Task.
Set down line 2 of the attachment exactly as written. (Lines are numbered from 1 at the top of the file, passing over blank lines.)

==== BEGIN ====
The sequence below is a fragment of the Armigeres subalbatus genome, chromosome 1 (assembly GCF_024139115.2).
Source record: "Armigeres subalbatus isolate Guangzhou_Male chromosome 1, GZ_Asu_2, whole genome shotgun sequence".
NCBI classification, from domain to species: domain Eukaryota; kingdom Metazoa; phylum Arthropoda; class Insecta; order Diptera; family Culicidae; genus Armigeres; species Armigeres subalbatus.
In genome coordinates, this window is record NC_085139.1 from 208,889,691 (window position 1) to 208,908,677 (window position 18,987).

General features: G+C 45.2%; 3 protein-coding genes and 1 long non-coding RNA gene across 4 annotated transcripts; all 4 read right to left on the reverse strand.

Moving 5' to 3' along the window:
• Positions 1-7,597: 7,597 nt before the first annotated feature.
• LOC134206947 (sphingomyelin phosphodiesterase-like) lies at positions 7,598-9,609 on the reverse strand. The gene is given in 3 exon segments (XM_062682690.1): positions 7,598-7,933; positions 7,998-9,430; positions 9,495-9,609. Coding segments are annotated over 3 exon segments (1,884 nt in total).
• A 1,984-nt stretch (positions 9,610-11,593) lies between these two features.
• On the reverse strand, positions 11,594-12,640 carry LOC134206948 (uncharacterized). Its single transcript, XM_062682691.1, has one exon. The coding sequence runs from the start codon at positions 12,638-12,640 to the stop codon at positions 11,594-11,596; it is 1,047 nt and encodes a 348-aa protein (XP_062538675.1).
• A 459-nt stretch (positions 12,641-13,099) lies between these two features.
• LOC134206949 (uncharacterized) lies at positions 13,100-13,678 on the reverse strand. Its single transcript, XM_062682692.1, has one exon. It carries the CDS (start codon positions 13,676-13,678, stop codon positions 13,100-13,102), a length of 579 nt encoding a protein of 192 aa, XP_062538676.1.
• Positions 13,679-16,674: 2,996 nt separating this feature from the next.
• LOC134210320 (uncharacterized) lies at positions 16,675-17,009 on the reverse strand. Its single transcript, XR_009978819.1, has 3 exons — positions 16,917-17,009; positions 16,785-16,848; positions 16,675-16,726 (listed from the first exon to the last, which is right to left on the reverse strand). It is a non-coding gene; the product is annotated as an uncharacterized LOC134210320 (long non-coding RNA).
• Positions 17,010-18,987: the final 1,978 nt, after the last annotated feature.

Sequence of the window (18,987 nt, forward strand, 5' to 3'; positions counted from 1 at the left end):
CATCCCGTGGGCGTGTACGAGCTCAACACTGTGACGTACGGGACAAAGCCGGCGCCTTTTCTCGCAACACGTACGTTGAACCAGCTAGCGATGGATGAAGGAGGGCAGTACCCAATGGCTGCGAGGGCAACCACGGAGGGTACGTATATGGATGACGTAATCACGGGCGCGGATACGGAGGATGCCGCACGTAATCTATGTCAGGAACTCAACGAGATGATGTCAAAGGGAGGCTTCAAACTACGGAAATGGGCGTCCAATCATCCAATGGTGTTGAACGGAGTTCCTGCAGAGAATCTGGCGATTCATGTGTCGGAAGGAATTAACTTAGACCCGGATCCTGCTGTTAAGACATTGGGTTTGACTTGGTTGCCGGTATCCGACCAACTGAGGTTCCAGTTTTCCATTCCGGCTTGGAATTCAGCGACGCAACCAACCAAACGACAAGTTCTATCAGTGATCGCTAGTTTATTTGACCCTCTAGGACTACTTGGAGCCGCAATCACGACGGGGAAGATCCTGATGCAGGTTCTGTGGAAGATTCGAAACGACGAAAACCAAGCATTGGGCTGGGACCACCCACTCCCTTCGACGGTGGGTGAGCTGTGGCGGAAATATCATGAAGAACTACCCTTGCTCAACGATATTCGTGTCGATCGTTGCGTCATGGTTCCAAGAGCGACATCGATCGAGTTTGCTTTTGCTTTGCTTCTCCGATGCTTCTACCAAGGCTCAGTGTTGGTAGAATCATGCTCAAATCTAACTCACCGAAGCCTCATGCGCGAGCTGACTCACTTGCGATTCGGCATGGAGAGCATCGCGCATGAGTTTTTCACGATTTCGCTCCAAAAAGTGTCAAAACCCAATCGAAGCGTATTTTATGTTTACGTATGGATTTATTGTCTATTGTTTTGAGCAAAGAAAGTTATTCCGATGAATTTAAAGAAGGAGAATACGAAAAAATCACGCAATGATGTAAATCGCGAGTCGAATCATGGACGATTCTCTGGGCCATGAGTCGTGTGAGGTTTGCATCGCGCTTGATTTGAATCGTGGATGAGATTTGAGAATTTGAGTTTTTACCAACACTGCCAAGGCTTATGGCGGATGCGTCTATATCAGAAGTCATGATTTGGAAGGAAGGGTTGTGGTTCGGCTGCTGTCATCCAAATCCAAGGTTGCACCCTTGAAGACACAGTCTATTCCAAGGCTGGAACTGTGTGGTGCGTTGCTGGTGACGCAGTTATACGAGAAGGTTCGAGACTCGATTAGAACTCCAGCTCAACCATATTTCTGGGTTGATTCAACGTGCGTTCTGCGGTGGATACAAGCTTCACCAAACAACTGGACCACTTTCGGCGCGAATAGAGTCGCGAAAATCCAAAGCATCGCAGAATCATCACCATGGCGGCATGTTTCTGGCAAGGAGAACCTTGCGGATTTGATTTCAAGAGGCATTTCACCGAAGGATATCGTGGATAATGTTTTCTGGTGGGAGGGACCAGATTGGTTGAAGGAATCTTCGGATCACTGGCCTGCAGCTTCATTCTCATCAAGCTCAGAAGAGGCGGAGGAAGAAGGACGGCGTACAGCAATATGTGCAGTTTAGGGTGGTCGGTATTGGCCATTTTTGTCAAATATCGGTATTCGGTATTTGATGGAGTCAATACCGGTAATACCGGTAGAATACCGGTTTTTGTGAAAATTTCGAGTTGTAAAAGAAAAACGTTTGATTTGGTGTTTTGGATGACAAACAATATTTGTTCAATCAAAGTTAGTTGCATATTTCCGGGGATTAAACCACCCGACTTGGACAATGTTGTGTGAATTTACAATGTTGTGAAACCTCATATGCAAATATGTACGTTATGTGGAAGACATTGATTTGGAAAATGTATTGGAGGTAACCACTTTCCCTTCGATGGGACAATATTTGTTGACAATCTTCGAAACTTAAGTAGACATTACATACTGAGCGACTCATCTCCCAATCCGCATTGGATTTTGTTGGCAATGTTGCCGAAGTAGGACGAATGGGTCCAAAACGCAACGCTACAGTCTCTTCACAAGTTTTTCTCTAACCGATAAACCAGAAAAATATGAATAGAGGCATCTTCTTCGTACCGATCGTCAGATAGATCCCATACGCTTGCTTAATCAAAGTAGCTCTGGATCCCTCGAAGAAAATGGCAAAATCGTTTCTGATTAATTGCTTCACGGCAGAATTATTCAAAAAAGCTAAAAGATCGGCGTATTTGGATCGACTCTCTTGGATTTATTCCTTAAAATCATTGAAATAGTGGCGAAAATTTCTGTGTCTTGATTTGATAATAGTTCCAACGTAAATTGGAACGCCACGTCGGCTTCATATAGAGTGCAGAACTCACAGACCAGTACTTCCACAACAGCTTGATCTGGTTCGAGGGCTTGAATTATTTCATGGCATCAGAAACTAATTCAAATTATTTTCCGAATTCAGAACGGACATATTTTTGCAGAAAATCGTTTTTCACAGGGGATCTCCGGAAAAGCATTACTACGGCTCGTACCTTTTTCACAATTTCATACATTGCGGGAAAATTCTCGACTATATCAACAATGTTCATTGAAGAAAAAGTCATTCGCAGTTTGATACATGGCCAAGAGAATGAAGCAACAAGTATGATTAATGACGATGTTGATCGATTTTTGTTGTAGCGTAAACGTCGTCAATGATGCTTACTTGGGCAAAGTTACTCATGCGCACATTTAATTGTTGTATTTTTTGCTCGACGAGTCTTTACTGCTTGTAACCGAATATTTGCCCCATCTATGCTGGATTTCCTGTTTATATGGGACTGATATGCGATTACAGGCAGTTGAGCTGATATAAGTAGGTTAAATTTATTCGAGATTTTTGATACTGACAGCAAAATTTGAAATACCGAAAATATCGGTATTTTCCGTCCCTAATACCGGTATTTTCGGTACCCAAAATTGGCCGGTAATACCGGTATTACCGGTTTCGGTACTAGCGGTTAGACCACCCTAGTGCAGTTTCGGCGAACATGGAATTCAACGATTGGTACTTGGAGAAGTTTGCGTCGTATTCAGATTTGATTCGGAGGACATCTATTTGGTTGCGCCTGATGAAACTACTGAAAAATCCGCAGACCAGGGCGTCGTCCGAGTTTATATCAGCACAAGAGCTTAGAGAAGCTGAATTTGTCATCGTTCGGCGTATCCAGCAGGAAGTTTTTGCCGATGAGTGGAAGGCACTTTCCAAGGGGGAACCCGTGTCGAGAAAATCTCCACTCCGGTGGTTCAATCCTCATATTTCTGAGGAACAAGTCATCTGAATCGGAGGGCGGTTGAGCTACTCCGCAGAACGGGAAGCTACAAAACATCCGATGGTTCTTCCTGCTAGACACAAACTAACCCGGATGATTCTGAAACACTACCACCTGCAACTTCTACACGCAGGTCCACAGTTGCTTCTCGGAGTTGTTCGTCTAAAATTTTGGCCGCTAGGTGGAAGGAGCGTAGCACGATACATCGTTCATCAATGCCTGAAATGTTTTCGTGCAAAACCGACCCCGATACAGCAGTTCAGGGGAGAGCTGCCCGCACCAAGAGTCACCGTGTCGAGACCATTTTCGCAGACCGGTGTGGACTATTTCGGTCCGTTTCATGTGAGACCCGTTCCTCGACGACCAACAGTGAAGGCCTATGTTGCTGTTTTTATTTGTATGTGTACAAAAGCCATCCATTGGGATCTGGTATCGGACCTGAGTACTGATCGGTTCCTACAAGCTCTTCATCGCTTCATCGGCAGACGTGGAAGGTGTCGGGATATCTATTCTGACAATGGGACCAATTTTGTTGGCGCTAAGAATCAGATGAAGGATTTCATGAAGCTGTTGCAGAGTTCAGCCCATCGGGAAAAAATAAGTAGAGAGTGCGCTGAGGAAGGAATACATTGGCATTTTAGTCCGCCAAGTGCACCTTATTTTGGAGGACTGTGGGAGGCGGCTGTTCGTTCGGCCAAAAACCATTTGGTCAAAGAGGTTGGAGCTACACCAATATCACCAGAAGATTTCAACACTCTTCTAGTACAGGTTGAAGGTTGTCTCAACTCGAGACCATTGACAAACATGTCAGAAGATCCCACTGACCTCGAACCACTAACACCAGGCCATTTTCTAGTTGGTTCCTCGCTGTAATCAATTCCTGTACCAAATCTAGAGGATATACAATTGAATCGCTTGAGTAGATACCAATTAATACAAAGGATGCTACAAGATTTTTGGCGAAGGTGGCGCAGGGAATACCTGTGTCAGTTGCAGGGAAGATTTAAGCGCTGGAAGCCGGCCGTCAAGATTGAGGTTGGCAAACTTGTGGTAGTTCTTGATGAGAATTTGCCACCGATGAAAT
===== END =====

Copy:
Source record: "Armigeres subalbatus isolate Guangzhou_Male chromosome 1, GZ_Asu_2, whole genome shotgun sequence".